• For critical reviews of the above plays, visit  Shape and I See You

Can arts pioneers outpace cultural barbarism in South Africa?


Waiting for the barbarians? Angus Taylor’s large work which has been permanently installed at Nirox sculpture park in the Cradle of Humankind. (Photo: Geoff Sifrin)

South Africans’ rage at President Jacob Zuma’s looting of the country for his own benefit, and the battle since December to protect the constitution, symbolised by Zuptagate and Nkandla, echoes another struggle for the country’s soul in art, music and other forms. The country’s citizens must ensure that the tide of anger and frustration does not obliterate precious things in its path. The burning of 23 artworks at the University of Cape Town during a student protest in February is an ominous portent.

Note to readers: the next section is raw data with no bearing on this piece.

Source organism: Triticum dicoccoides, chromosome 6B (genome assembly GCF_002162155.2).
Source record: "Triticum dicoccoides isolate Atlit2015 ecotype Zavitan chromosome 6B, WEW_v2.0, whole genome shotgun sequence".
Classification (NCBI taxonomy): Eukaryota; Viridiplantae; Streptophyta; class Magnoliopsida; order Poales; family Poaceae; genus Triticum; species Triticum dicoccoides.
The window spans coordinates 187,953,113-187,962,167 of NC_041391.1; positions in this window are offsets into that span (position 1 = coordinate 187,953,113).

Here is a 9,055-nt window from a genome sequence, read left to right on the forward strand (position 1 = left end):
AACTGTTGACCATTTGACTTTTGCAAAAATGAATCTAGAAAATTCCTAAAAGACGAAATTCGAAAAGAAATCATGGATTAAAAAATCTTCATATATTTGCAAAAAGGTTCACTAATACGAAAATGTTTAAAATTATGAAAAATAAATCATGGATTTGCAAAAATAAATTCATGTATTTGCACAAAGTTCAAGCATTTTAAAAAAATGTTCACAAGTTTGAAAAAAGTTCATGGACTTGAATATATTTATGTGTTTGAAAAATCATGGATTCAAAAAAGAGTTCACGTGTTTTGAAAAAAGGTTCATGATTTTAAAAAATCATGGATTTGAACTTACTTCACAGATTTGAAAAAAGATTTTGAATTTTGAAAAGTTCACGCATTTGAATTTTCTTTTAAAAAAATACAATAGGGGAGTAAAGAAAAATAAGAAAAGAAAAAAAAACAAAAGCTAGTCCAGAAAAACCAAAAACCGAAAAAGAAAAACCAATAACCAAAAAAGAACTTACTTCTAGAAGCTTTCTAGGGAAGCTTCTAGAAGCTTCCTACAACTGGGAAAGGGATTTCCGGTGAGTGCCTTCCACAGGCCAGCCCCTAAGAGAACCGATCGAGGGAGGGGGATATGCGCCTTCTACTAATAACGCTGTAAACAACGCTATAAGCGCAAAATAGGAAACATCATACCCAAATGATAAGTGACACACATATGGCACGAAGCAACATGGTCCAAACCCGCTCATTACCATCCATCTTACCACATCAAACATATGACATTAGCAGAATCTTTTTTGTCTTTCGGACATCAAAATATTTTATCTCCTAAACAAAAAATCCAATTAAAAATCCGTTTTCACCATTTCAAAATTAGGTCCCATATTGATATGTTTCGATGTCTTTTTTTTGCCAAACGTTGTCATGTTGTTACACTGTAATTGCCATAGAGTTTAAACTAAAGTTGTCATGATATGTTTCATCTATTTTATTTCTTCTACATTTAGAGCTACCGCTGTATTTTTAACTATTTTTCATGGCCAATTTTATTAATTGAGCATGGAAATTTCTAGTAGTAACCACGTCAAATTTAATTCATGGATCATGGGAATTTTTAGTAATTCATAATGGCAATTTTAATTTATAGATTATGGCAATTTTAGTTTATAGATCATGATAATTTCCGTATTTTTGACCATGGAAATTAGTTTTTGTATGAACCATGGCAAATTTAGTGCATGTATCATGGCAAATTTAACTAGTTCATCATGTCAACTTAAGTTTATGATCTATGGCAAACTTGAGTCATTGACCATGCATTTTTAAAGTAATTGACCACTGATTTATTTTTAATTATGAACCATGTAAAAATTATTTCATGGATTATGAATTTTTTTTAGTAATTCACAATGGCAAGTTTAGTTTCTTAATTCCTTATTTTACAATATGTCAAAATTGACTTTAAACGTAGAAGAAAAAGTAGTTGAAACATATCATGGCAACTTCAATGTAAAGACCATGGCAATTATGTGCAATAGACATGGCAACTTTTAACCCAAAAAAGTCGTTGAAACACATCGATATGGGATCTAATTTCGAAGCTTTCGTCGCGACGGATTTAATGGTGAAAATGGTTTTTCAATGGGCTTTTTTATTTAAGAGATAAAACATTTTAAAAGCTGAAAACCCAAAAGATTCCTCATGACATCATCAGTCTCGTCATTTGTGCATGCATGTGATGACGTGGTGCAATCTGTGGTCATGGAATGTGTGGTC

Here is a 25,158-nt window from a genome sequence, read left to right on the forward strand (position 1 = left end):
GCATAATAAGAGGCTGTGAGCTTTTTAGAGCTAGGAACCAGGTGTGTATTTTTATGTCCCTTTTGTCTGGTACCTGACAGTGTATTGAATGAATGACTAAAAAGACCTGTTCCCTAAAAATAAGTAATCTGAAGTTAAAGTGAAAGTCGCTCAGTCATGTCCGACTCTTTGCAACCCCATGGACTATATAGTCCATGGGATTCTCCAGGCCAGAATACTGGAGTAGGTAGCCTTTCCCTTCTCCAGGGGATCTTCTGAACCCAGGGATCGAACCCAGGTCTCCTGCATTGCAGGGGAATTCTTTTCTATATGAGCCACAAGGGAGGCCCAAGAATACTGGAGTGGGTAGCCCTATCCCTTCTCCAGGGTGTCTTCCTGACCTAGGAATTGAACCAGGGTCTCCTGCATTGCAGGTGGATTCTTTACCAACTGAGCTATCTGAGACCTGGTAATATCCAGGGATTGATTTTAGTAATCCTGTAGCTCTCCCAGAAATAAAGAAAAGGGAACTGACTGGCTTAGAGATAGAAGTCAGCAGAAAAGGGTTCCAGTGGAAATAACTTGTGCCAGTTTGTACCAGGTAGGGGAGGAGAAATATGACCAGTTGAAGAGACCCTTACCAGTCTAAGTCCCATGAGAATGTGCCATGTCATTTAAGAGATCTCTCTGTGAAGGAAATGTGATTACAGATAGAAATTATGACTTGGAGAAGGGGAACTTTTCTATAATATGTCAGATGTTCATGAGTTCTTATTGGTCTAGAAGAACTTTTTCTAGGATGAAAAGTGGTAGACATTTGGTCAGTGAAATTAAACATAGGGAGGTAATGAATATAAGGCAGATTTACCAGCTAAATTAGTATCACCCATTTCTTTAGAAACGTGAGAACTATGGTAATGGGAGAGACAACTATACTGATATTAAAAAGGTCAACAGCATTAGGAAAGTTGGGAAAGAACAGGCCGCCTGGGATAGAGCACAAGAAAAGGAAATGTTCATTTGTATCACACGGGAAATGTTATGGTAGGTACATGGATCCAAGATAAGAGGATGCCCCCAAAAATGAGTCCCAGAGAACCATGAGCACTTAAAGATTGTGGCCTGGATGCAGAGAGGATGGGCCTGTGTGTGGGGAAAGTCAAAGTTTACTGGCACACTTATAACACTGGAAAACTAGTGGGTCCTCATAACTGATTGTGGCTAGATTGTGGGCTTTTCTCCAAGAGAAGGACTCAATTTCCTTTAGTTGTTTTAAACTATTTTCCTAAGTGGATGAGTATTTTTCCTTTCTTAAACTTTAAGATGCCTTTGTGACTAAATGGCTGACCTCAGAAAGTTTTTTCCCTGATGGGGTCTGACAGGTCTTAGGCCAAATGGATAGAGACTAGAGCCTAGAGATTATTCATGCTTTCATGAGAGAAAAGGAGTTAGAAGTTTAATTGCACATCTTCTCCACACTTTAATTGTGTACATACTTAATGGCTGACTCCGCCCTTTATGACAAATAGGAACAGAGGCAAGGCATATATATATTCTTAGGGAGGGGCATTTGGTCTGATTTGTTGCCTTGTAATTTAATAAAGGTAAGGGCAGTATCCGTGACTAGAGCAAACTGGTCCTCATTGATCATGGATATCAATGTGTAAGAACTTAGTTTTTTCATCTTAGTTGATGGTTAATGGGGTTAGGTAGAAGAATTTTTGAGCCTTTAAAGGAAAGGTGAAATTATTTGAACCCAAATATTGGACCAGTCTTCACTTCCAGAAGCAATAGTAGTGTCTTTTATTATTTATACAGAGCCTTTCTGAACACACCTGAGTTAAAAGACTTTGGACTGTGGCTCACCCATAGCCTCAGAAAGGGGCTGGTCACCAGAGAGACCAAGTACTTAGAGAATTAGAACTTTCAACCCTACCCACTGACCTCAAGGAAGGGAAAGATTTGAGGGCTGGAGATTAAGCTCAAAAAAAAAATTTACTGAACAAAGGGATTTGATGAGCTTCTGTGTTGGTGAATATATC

In contrast to this cultural barbarism, South Africa also has visionaries cultivating South African art, such as entrepreneur Benji Liebmann, who established a huge sculpture garden in the Cradle of Humankind, north-west of Johannesburg, called Nirox. It is open to the public a few months each year, featuring works by celebrated sculptors such as Nandipha Mntambo, Hannelie Coetzee, Willem Boshoff and others, and offers residencies for selected artists to live there to produce works. In May, the festive opening for 2016 takes place. Equally bold, Liebmann’s son Jonathan is the developer of Maboneng arts precinct in Johannesburg’s CBD, where well-known and rising artists have studios.